re: Hiring process of your dreams VIEW POST

re: I know it's important to make sure someone can code, but projects introduce a lot of time and stress to the equation because as a candidate I want ...

Pair programming sounds like a great idea.

I'm always inspired by the "2nd interview" quiz I was given for an entry-level job that was going to require putting data from spreadsheets into Mailchimp-like and Microsoft Word Mail Merge documents:

I was given a 3-column, 2-record spreadsheet. First & last name, plus M or F.

I was told that I had 15 minutes of quiet time with a computer, open internet, to edit a letter in Microsoft Word so that, when merged, would greet the person as "Dear [Mr./Ms.] so-and-so."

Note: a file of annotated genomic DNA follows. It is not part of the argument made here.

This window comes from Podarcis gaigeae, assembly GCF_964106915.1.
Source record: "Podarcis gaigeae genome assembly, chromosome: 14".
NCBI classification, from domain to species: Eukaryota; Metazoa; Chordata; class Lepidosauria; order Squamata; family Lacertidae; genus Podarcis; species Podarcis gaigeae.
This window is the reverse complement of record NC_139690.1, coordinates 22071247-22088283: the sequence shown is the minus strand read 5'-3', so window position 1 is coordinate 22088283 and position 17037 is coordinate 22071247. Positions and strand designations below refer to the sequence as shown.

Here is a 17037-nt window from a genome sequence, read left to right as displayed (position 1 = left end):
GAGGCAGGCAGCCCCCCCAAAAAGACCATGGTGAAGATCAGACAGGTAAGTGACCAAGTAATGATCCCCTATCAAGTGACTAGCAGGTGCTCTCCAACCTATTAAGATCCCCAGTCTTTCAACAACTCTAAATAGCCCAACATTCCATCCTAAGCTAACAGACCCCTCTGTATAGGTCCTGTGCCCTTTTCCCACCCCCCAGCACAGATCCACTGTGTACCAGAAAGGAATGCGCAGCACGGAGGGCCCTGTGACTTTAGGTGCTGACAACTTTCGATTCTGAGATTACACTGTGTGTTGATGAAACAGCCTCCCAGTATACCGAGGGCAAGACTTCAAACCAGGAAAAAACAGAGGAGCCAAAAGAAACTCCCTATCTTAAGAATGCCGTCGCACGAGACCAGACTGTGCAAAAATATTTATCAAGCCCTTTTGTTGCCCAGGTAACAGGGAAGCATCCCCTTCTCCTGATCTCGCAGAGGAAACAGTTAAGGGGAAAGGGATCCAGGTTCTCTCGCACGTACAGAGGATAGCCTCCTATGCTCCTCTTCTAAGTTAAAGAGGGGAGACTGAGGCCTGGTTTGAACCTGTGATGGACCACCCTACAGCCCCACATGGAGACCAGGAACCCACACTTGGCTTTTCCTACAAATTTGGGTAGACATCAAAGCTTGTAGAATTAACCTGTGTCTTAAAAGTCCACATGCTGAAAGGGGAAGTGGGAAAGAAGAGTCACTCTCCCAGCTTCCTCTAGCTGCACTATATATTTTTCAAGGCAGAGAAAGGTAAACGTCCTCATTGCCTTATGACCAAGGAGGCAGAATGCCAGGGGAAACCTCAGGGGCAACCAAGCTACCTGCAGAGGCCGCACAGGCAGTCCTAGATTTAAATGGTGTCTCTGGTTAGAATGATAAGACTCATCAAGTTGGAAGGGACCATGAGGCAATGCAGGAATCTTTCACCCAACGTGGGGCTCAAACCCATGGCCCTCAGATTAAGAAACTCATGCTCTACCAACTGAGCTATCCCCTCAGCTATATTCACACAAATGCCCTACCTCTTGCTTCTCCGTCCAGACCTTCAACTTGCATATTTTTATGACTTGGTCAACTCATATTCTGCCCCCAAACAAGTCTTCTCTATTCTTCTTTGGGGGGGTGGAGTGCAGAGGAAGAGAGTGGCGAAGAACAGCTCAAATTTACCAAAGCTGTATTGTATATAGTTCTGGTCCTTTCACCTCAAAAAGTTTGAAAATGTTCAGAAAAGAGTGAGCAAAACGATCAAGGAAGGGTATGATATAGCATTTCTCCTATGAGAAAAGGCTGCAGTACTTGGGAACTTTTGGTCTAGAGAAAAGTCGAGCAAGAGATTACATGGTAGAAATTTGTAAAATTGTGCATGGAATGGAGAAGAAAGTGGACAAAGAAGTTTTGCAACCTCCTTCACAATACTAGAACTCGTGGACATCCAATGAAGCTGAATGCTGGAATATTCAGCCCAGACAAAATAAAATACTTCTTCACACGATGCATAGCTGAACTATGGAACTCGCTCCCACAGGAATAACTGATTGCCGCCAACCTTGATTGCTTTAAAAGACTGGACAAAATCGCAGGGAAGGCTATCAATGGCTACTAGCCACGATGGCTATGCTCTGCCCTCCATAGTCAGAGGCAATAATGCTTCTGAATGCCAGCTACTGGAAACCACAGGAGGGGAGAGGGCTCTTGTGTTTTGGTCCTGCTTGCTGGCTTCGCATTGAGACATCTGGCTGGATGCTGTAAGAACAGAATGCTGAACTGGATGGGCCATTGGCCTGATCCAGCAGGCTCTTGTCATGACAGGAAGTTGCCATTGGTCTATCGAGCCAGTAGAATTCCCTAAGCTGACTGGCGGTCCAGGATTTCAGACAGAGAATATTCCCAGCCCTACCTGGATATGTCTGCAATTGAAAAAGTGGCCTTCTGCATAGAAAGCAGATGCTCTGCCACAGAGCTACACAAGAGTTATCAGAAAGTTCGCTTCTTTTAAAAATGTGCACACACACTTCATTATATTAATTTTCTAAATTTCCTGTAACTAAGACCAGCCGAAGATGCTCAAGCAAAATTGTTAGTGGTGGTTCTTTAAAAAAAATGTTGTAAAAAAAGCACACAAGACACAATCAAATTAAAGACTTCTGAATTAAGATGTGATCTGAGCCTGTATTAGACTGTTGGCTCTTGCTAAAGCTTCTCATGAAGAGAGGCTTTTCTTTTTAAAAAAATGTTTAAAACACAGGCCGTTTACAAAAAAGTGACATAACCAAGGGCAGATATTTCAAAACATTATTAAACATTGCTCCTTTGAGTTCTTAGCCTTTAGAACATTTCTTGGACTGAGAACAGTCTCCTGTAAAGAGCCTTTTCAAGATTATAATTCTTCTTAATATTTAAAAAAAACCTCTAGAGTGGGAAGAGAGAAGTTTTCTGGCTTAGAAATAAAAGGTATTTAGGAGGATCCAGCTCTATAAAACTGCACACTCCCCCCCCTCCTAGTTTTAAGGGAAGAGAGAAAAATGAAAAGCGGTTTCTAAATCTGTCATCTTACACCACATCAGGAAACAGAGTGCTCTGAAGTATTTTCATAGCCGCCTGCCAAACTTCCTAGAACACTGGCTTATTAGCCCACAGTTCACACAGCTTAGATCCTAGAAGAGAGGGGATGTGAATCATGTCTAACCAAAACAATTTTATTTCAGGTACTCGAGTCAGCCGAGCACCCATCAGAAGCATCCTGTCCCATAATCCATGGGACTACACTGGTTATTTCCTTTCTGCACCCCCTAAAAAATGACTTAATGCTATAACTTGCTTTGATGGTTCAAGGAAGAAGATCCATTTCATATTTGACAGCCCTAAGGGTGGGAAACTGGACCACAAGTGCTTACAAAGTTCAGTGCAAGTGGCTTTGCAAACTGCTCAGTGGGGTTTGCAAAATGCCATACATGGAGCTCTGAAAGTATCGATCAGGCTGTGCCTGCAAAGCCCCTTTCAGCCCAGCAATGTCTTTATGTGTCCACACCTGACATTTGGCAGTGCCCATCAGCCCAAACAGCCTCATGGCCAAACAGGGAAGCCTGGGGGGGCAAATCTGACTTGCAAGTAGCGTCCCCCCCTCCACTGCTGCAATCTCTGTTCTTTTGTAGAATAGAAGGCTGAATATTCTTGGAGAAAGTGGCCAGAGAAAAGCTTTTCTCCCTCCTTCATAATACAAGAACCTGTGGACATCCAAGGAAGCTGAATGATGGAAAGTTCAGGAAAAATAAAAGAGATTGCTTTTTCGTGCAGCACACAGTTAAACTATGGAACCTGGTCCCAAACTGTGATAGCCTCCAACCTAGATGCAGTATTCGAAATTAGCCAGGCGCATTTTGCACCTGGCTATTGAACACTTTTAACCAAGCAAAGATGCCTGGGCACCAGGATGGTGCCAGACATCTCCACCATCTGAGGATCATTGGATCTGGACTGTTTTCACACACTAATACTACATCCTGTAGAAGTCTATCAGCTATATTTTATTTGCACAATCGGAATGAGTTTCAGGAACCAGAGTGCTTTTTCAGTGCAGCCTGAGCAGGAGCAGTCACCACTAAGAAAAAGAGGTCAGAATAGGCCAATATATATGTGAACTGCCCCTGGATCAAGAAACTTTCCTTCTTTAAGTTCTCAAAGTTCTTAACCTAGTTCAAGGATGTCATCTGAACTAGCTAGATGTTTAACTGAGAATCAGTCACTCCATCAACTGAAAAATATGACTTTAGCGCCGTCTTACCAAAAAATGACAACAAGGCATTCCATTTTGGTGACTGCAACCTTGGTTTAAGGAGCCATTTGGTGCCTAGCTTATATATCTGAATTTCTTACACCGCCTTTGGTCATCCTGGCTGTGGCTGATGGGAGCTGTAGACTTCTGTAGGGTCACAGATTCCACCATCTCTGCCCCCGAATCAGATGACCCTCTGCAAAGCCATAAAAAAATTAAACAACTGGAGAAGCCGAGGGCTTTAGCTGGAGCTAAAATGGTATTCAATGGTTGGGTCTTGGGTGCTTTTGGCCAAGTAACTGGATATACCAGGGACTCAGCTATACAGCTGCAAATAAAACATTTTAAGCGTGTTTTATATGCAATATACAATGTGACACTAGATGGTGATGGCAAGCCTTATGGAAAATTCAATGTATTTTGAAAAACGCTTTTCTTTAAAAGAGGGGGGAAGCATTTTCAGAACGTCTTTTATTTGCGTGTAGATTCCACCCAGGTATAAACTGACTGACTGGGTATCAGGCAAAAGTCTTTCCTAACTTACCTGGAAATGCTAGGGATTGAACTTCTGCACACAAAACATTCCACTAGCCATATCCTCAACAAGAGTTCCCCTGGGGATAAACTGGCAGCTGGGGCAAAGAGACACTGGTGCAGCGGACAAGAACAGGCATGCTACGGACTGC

I've always been inspired by that exercise. Nothing about it that you can agonize over whether you're doing it "nicely enough" -- pure "testing output" answer. Short timeframe.

When I interviewed for a more senior position with a company that ate or starved based on the quality of its estimates (consultants), they asked me to tell them how I'd estimate the number of pennies that would fit in the room they were in. I kind of bombed the question (never been good at candy jars), but I thought it was a great "don't agonize over this ... we just want to get some quick idea of whether you're completely untrainable, in the wide band that is normal, or frighteningly off-the-charts fast" type of skill test.

But pair programming sounds like a good idea when more time and effort is necessary.

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